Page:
‘Frosh 15’ UNH student looks to move on

By on November 20, 2004

DURHAM — University of New Hampshire student Timothy Garneau just hopes his life will return to normal.

 

For almost a month, Garneau, 20, has tested the reach of the First Amendment on campus following a battle with the university after he posted fliers that officials considered discriminatory.

 

He says he never meant harm to anyone by the fliers, which poked fun at freshmen women who used the elevator instead of the stairs in his old dormitory, Stoke Hall.

 

Now, following two appeals with the help of a First Amendment advocacy group, Garneau is hoping to move on.

 

Garneau spent weeks sleeping in his car or staying with friends after the university evicted him on Oct. 24 from his seventh-floor dorm room at Stoke Hall and any other university-owned residence.

 

The university said the fliers were discriminatory and his actions were considered disorderly.

 

The fliers, which featured a clip-art picture of a woman in a workout leotard, had the following text underneath: “9 out of 10 freshman girls gain 10–15 pounds. But there is something you can do about it. If u live below the 6th floor take the stairs… Not only will u feel better about yourself but you will also be saving us time and wont be sore on the eyes.”

 

The fliers referenced the “Freshmen 15,” a common perception that freshmen college students gain 15 pounds in their first year.

 

Two hours after Garneau posted the fliers on Sept. 3, a resident assistant at Stoke Hall removed them all.

 

Then the dorm’s resident director approached Garneau and accused him of hanging the fliers. Garneau initially denied it, but later recanted and was charged with acts of dishonesty, violating affirmative action policies, harassment and disorderly conduct.

 

On Oct. 24, Garneau was then evicted after his appeal was denied.

 

Following the involvement of the Philadelphia-based Foundation for Individual Rights in Education, the university dropped three charges and Garneau was left with the dishonesty charge.

 

The foundation, also known as FIRE, defended Garneau and they first brought attention to Garneau’s situation.

 

Last week, a final appeal on the dishonesty charge was denied and it cleared the road for Garneau to return to the dorms.

 

University officials wouldn’t allow his return to his old dorm room and Garneau is now in another area of campus at Gibbs Hall. He moved in on Monday.

 

While Garneau feels he was relocated for a “white lie,” he is glad the ordeal has come to an end.

 

“I had to take whatever I could get,” he said. “They feel it was a fresh start for me but I don’t feel it was a fresh start for me.”

 

Garneau, who hopes to become an attorney, said he’s looking at the bright side and will now be able to focus on his studies and spend the weekends with his friends at Stoke Hall. He recalls the ordeal, which began shortly after school started in September, as a lot of stress for nothing. But he adds it had to be done. Garneau felt the actions by the university were too severe for a flier that he says meant no harm and was not discriminatory. It is the university’s actions that Robert Shibley, program director for FIRE, caused widespread attention to Garneau’s story. “This is one of the more unusual ones because of the immediacy and severity by the university,” Shibley said.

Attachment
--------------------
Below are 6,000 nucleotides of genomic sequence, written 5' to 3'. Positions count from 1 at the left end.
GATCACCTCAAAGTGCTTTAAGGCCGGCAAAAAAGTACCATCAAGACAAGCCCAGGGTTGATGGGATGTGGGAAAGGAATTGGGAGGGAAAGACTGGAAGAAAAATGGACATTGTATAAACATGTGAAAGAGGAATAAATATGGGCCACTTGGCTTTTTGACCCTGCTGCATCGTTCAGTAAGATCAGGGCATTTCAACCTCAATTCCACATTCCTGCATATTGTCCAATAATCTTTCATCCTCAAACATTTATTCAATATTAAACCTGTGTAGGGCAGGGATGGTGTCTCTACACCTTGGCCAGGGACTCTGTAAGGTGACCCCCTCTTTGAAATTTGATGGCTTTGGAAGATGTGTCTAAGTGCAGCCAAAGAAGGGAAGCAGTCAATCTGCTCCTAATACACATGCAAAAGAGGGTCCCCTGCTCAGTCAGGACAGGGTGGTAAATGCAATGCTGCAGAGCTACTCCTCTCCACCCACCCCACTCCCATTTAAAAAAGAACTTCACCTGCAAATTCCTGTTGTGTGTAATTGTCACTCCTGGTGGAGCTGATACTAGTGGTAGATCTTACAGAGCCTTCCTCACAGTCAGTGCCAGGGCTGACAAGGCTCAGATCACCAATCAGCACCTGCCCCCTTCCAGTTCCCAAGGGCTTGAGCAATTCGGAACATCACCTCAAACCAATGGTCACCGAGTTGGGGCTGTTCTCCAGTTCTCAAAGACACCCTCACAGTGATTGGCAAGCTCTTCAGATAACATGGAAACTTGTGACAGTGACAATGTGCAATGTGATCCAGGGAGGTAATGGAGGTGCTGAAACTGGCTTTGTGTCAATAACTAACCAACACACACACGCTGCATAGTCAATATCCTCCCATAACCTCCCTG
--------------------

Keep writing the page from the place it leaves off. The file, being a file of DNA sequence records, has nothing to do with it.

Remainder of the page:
FIRE represents numerous college students and organizations on First Amendment issues.

 

Out of all their clients, Shibley said this is the first situation he can recall when somebody was immediately kicked out of the dorm without any real recourse as to where to live.

 

“The punishment didn’t fit the crime,” he added. Saying Garneau’s fliers were discriminatory is another point where the university erred, according to Shibley. Harassment, Shibley said, is a complicated issue but it is generally directed towards an identifiable person, not large groups like freshmen females.

 

While Garneau doesn’t see what happened as a victory because of having to live in new dorm, Shibley said Garneau’s return to the dorms is a victory for the First Amendment and for Garneau. One of the reasons a group like FIRE exists is to protect unconstitutional actions and decision of colleges and universities from hurting students.

 

Universities have a desire to impress a uniform political viewpoint and often feel it has to take on the role of the parent to its student. “Public universities shouldn’t be washing their students’ mouths out with soap,” Shibley said.

 

In the meantime, Garneau hopes to have the attention around him die down.

 

He declined to be featured on the Comedy Central television show, “The Daily Show,” at the request of his parents who want the whole controversy surrounding their son to end.

 

“The Daily Show” parodies news events on the cable television channel.

 

He does feel he accomplished a lot through challenging the university and that is getting UNH to look at their policies and having three of the most damaging charges wiped off his record.

 

“It’s been a long process to get justice,” he said. The university could not comment, citing student privacy provisions.

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